sure, whoever wrote this did so years ago, but I just signed up. So cut me a little slack. Anyway, I can't help but disagree so incredibly much with the comment of almost all NY pizza being bad. I've lived here my whole life and eaten pizza at hundreds of places. And the best pizza really is here. Not the chains like Ray Bari and Sbarro and the Ray clones. Nothing where a tourist would bother going. Just some poor shlub's place on some random corner where the guy works until 3am every day. Like Tony's on First Avenue or Sorisi in Forest Hills. The whole point of NY pizza is that it's big and generic. Greasy and cheesy and something you can eat when you got off the subway and you're hungry and just want to go to bed and it's 8pm and you don't want to cook. And you want to eat it walking home. And if it doesn't taste good cold or scald the roof of your mouth hot, it didn't do it's job. Fancy, trendy pizza is another animal. It's touch and go. Usually go. Like I said, I now live in Forest Hills and am fortunate enough to be able to say that two of the best pizza places in the city (from a fancy pizza point of view) are here. Dee's Brick Oven on metropolitan, and Nick's on Ascan. These are great pizza places. I think that everyone's aggravating "myths" are based on nothing but some form of faux nostalgia for the good old days. But in those days, people made similar comments about the world falling apart. So I guess that if we actually listen to these complainers, the farther back in time you go, the better. And one day, we'll find a point in time where the food was so good that if you dared eat it, you'd have an orgasm so powerful that your heart would rupture and you'd die.

                                                      1. re: molace

                                                        The expectations are definitely high, as a rule. Whether that "foodgasm", as you put it, ever existed as a state of being or not, NY Pizza lovers are kind of like Yankee fans. Nothing short of a championship will suffice.

                                                        That said, in your vast NYC pizza experience as you describe it, I can only hope that you've frequented workingman slice joints far better than Sorisi's. I wouldn't go as far as to say it's bad pizza. In a pinch, I would consider it passable at best. But there's far better out there, regardless of the true state of the NYC pizza scene.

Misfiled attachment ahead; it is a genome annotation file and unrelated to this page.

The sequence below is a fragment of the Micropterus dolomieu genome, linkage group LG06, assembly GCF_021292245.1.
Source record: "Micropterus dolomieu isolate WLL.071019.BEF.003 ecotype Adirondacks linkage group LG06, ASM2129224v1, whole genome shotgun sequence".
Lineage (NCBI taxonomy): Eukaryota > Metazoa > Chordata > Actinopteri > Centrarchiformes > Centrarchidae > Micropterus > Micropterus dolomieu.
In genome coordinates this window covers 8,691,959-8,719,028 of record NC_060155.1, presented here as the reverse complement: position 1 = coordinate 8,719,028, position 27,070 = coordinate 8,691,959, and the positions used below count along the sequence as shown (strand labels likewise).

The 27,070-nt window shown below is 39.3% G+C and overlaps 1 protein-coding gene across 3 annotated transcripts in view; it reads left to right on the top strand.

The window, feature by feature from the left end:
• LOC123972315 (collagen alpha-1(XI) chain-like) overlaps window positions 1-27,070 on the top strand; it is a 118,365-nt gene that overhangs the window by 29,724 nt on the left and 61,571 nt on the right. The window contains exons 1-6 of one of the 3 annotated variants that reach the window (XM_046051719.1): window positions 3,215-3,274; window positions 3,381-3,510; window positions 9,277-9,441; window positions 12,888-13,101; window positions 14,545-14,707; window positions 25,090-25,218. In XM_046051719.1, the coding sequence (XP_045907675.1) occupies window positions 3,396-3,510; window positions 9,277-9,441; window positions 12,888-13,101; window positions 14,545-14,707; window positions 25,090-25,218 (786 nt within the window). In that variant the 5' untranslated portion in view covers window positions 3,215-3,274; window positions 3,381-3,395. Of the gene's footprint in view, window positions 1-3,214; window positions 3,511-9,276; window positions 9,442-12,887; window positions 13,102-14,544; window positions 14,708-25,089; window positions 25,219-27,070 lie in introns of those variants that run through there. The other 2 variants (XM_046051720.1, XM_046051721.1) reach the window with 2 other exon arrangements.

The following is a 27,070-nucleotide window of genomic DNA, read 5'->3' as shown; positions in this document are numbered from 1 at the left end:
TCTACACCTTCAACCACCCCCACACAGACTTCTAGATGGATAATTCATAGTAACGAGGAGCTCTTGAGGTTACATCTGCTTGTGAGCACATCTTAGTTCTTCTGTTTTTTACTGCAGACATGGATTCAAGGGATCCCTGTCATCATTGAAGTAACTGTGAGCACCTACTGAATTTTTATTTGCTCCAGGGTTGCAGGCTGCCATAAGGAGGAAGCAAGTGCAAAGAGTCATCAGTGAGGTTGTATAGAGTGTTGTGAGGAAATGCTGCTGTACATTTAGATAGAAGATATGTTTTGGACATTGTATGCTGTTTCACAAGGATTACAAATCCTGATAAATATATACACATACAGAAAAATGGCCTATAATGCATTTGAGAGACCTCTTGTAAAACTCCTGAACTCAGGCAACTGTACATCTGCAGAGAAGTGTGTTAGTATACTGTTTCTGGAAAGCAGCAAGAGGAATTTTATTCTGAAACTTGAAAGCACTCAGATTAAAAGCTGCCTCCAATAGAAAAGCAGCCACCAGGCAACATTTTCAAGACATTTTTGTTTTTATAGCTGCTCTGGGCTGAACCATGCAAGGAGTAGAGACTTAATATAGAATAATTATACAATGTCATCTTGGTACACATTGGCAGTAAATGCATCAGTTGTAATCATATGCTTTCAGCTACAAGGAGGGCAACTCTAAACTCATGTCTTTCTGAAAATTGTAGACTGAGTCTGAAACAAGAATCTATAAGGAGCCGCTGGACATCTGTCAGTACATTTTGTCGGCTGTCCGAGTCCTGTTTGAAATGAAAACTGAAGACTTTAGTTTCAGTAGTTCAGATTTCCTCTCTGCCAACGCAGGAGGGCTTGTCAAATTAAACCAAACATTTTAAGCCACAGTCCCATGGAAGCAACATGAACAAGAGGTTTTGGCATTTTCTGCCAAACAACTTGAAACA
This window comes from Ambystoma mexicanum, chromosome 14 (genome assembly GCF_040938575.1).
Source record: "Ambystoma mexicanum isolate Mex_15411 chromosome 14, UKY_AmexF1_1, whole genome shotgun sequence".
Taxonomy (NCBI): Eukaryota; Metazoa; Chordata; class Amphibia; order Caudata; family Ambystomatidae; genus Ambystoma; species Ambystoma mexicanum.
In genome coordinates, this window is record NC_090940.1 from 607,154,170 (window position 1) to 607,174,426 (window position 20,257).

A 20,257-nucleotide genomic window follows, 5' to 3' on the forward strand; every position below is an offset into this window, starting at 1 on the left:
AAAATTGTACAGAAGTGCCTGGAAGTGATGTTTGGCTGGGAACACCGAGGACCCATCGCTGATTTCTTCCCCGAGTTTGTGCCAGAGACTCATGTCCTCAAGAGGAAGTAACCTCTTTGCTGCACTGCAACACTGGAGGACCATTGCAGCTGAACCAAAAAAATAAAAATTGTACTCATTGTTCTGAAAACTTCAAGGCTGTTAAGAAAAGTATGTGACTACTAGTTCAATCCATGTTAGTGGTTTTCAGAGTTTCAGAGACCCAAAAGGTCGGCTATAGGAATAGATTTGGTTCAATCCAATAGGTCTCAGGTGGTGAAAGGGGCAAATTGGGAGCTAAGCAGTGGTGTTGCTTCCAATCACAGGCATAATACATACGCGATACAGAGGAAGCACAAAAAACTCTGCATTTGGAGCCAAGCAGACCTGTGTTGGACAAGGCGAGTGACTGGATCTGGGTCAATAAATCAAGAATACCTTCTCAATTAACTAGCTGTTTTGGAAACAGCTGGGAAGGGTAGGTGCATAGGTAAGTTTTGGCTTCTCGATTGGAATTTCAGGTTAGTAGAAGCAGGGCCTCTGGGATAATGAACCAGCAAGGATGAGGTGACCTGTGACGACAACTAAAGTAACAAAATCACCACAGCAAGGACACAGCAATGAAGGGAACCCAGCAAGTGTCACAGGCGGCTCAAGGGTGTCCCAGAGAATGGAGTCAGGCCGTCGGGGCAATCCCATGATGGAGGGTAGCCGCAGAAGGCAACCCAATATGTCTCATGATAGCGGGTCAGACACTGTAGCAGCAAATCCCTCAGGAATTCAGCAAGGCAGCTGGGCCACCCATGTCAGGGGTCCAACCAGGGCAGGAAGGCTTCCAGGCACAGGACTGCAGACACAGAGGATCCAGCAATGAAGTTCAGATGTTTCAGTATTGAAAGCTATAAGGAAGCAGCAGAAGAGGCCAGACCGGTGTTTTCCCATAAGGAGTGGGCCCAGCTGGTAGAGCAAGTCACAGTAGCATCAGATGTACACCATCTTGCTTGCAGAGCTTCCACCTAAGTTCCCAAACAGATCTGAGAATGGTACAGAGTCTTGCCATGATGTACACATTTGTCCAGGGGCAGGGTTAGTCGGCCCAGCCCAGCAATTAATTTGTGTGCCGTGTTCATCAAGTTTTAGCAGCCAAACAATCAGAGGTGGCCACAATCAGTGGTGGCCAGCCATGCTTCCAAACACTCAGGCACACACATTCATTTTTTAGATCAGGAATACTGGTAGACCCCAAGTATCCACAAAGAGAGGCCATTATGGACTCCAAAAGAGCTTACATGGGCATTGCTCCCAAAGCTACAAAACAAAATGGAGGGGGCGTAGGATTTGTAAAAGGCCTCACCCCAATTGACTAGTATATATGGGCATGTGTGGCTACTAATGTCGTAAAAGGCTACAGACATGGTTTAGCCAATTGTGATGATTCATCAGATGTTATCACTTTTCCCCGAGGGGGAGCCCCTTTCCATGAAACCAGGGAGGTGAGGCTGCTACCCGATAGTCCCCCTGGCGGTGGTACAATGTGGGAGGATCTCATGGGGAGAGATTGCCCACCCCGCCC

1. re: Polecat

                                                          "I can only hope that you've frequented workingman slice joints far better than Sorisi's. I wouldn't go as far as to say it's bad pizza. In a pinch, I would consider it passable at best"

                                                          True. But while I wouldn't invite friends over to sample their haute cuisine, when I get off the subway and I want a slice on the way home, for whatever reason I want them.

                                                        2. re: molace

                                                          "I think that everyone's aggravating "myths" are based on nothing but some form of faux nostalgia for the good old days. But in those days, people made similar comments about the world falling apart. So I guess that if we actually listen to these complainers, the farther back in time you go, the better. And one day, we'll find a point in time where the food was so good that if you dared eat it, you'd have an orgasm so powerful that your heart would rupture and you'd die. "

                                                          Perfectly stated.

                                                          Look, things change. Maybe pizza was better in the old days but maybe memory plays tricks. It's not like we can get into the Wayback machine and do a slice to slice comparison.

                                                          I do know that the overall quality and depth of restaurants in NYC far exceeds what was available 30 years ago. In place of the chow mein joints we have Chinese restaurants covering 5 or 6 different regions. Mexican places abound - try getting Mexican food in 1976. The same with Indian. Central Asian places are in Queens and Brooklyn. There are plenty of good Thai places out there along with the jewel in the crown, Sri.

                                                          Italian food in NYC 30 years ago was almost invariably the standard red sauce stuff - now you've got dozens of choices.

                                                          New York is a better restaurant city now than in those good old days.

                                                          1. re: molace

                                                            i happen to like dee's also, but people give a lot of flack for saying so. A&J on austin is also good, as is arianna and if you
                                                            go down to main street, alba is also great. i think some people
                                                            are afraid to try someplace new.